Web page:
I’ll forgive you if you’re thinking “I’m a sole trader, I don’t have a team.” Same here, but read on anyway because when you really need a team it’ll be because you’re stupidly busy and you won’t have time to read this then.
You may also be thinking that your team is just you and one or two other people. Even if this is the case, you still need to look after them.
If your business is even bigger than that, you definitely need to read on.
Building your team
Even if you don’t think that you’re part of a team yet, you may already have met the people you’re going to work with. Traditional recruitment aside, the people that you collaborate with and seek help from are likely to be the ones you meet via some form of networking, whether that’s online or in person. I don’t need a VA yet but I’ve already met the person I want to work with when I do. I met my graphic designer when she was about five, running around an employee barbecue where her dad worked with my husband. OK, I know that’s one’s slightly left field.
The point is that relationship building can begin before you work with someone. You get to know and trust each other by talking about your experiences or sharing information and support in a Facebook group. If you’re using networking just to generate business for yourself, think again. You could be finding the person who can jump in and help you build your business just when you need it most.
Whether you’re in an employer/employee relationship or that of two freelancers working together, a good relationship starts with information sharing. That can be as basic as knowing when they’re available to work or telling them your process for paying their invoices. Getting the groundwork in place means that you can be confident you’ve got a good system when it comes to more complex systems.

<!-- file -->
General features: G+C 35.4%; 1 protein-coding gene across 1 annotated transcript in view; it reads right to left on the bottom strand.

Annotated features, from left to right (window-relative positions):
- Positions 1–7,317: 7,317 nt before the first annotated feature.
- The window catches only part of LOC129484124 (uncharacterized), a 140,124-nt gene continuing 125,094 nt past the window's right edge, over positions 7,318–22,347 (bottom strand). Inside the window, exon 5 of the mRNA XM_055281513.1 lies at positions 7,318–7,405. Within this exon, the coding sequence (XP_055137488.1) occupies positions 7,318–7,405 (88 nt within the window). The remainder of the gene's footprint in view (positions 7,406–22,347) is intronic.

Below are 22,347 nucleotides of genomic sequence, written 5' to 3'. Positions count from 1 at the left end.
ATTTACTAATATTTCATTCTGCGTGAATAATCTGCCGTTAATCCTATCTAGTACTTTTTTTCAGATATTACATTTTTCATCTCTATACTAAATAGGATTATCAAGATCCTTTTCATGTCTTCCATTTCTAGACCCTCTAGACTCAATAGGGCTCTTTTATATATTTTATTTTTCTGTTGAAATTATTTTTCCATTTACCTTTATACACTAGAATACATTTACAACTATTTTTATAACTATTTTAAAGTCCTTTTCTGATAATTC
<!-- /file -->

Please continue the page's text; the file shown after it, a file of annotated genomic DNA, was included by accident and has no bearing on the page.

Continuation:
This can also give you peace of mind when it comes to customer service. Keeping your existing customers happy can be a key element of a non-spammy marketing strategy. If you’d like to find out more about that I’ve produced a handy guide on the subject which you can sign up for here.
In a larger organisation this is absolutely essential. When I was a solicitor we had a central database where you could find all manner of independent experts. I defended personal injury claims so you would sometimes need a medical expert, an engineer or a forensic accountant. The database was the first port of call; that way you avoided annoying several hundred people by sending an all users’ email asking for what was essentially basic information.
You can use this sort of system whatever the size of your business. Having a central source of information means that your colleagues can find things out on their own. That way they only have to come to you with a genuine query and it saves you both time.
Let’s face it, being part of a team means getting to know people. Some people are better at this than others. I used to have a colleague who wanted to be friends with everyone in the office. She was, generally, very successful on this front and would regularly socialise after work. By contrast, I would rather have hidden under a large rock. That’s where team building comes in. Not everyone will want to organise a boozy night out after work but they might be open to going out for lunch.
You could also arrange a change of scenery for the day. That doesn’t have to be the sort of day where you all go and play paintball if the idea makes you cringe. It could be a conference where you invite expert speakers or ask other team members to talk about their area of expertise. Build in some coffee breaks and a good lunch and everyone’s happy.
How’s your team building? Let me know in the comments.
Some ideas for fun team building activities from Hubspot